After whiling away a few post-dinner hours perfecting our tasting skills at the small wine bar, we finally secured a spot in the sleek and modern multilevel dining room 35 stories above Tokyo Station for what was billed as “dynamic” French fare. The simple menu offered a choice between a five-course dinner (¥7,500) and a nine-course degustation dinner (¥10,000). Wanting to sample a wide variety of tastes, we went with the former because it allowed a choice of one hors d’oeuvre and one entrée.
The wine list wasn’t so simple. Sandwiched between two slabs of wood, it boasted everything from Alsace pinot noir to New Zealand sauvignon blanc. It was tempting to linger over a single bottle, but the thrill of Aux Amis has always been not knowing what the sommeliers will introduce us to next. So we put ourselves in the accommodating hands of director Tanaka-san, who started us off with a dry white, Equinoxe de l’Arjolle, and a hearty red, Cote de Castillion Poupille, both at the low end of the price spectrum at ¥1,200 a glass.
Our first course was a small piece of conch marinated in coriander and served with lightly pickled baby vegetables, a piquant combination of tastes and textures. We enjoyed each bite so deliberately that when the plates were cleared, we were ready for our next wine, this time a fruity white from France’s Condrieu region (¥1,700) and a smoky red from Languedoc (¥1,400).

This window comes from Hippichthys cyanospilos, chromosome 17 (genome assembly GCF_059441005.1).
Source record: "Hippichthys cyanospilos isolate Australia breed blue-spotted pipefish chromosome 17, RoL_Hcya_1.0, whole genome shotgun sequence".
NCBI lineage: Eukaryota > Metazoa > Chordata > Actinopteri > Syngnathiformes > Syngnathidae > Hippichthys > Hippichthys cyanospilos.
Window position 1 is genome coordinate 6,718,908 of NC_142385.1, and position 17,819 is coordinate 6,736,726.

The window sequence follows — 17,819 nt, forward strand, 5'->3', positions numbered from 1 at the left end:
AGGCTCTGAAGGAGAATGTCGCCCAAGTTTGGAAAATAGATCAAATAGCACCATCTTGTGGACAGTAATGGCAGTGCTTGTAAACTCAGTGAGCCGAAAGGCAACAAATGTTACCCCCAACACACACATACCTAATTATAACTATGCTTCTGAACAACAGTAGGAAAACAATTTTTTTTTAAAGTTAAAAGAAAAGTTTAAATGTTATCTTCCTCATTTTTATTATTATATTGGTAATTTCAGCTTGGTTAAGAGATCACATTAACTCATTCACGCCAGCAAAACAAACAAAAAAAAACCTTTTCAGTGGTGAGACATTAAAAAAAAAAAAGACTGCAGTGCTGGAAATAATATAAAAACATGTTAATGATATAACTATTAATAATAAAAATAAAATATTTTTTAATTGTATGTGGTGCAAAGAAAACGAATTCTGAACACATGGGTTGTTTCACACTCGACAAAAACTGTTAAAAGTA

The rest of the evening offered such a succession of incredible food that we hardly put down our forks—and Lagouile knives—long enough to sip our wine or gaze out the floor-to-ceiling windows at the city lights. From the warm and creamy foie gras hotcake drizzled with truffle sauce to the cast-iron pot filled with slow-roasted guinea fowl in a buttery sauce topped with shaved truffles, it was impossible to choose a favorite. The chefs, who work behind a glass wall near the restaurant’s entrance, even managed to take dessert to another level. Jardin de Maru Biru, the cake, arrived as a scaled-down model of the building itself, complete with chocolate train tracks, an ice-cream shinkansen and mint-sauce Hibiya Park.
As we reluctantly made our way past the small crowd of well-heeled fellow converts, more than one waiter bid us farewell with a friendly “See you tomorrow!” It seemed like a good idea to us proselytes—tomorrow was Sunday after all.